Blog Entry #2 - Sour Patch Gig

So here we are. Blog #2. Ready to play? Press Start. Hahaha. ...Let's go. 

I've had my fair share of IRL gigs throughout my time as a performing musician. I've played solo gigs and I've played gigs alongside other people, usually friends or family. And I've had the pleasure of performing on smaller, more focused venues and a few larger, wider-reaching gigs. And those experiences have been very enjoyable.  

....and then I've played THOSE gigs. The ones that you cringe at when you talk about them...or the ones that leave a sour taste in your mouth when you thought it actually turned out ok...or the ones that leave you saying, "wait what just happened?" Lemme guess - you all are asking yourselves, "so is he gonna tell us about a gig that didn't work out too well?" And the answer is NO. 

Just joking. Here we go. 

So I played a gig in Arlington, Virginia. I parked on the side near one of the entrances because I couldn't find a parking spot. I grabbed my giant and heavy Harbinger loudspeaker and the rest of my gear and stumbled into the place, which was PACKED. And it was just like the last time I played there. Only that time, I played alongside a buddy of mine Mike Richards and another cool musician Burd Boonyoo because they hired Mike and he asked me to join him in playing the gig. The place wanted a 3-man band, I believe, so Mike gave them one. The gig was hype. Playing along with those was just a fantastic night. And so, coming back to this place made me think back to that gig and how fun it was.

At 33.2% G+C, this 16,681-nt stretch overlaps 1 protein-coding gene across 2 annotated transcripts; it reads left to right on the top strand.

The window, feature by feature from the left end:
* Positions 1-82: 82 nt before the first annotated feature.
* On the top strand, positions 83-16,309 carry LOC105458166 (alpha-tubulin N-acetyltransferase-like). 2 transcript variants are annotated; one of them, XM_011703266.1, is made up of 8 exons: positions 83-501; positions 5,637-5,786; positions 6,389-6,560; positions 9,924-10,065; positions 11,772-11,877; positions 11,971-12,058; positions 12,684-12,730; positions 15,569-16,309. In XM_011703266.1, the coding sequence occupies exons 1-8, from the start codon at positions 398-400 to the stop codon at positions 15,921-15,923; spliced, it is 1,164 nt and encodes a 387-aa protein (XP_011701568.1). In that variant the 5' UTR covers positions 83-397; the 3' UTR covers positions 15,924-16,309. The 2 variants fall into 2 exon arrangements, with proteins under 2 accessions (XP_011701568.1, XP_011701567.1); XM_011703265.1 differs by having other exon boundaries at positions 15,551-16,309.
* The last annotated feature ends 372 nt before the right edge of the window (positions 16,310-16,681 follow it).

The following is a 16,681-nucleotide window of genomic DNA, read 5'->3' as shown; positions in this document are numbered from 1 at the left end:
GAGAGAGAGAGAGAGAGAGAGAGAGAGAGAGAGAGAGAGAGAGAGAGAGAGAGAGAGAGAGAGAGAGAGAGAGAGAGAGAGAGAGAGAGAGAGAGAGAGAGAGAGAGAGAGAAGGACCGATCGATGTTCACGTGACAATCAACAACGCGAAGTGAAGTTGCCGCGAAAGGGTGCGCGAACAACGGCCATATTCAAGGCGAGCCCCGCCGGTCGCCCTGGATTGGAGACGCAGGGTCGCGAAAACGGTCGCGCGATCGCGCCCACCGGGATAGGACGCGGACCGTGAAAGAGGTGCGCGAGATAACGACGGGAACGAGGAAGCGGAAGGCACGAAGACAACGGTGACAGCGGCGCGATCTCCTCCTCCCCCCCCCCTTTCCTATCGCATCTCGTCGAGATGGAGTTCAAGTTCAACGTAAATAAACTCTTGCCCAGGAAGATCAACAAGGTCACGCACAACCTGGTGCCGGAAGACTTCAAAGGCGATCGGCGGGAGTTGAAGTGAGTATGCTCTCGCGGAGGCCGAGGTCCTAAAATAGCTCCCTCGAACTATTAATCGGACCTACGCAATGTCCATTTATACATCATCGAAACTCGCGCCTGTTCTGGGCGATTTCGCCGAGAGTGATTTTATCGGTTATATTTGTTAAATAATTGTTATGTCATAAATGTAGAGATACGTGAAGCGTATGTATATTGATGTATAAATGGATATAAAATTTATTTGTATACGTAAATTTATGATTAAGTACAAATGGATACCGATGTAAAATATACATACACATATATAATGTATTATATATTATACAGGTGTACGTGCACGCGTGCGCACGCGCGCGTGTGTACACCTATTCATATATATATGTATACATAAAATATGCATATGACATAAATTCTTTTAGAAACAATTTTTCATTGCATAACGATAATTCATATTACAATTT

There were lights along the walls and the ceiling, and the bartender were in a kitchen rotunda-styled bar. I've never seen anything like this and it was illuminated so the inside and the outside of it were lit so it could make the entire unit look appealing, even the steel chairs. As I stumbled into the place I had to walk through a narrow walkway - the space between the bar and a row of chairs next to the window facing the outside was VERY narrow, so I had to turn my body so I could shimmy through the people in that narrow space. Kinda inconvenient, but it is what it is. I found the spot where I would set up and got to it. It took me a bit to set up my gear because I haven't played a lot of IRL gigs at bars/wineries/etc. that have their own sound system primed for musicians to use. I didn't know how much this would screw me up until later on. 

Once I set up my amp, guitar, and mic, I was ready to go. I started playing a song but then noticed that people sitting at the tables close to me and especially further away weren't even looking over at me. Not because they didn't want to, but because they couldn't hear me playing. That was kind of weird. A short time later, some people walked by. Probably at first to listen but then walked away to get more drinks. I also noticed that I was getting weird looks from both the bar owner and his assistant and even though I didn't have the exact reason why, I had my suspicions...and sadly, I was right about one of them: nobody could hear my audio. That is, it wasn't feeding through their audio setup so everyone could hear it. That was NOT good.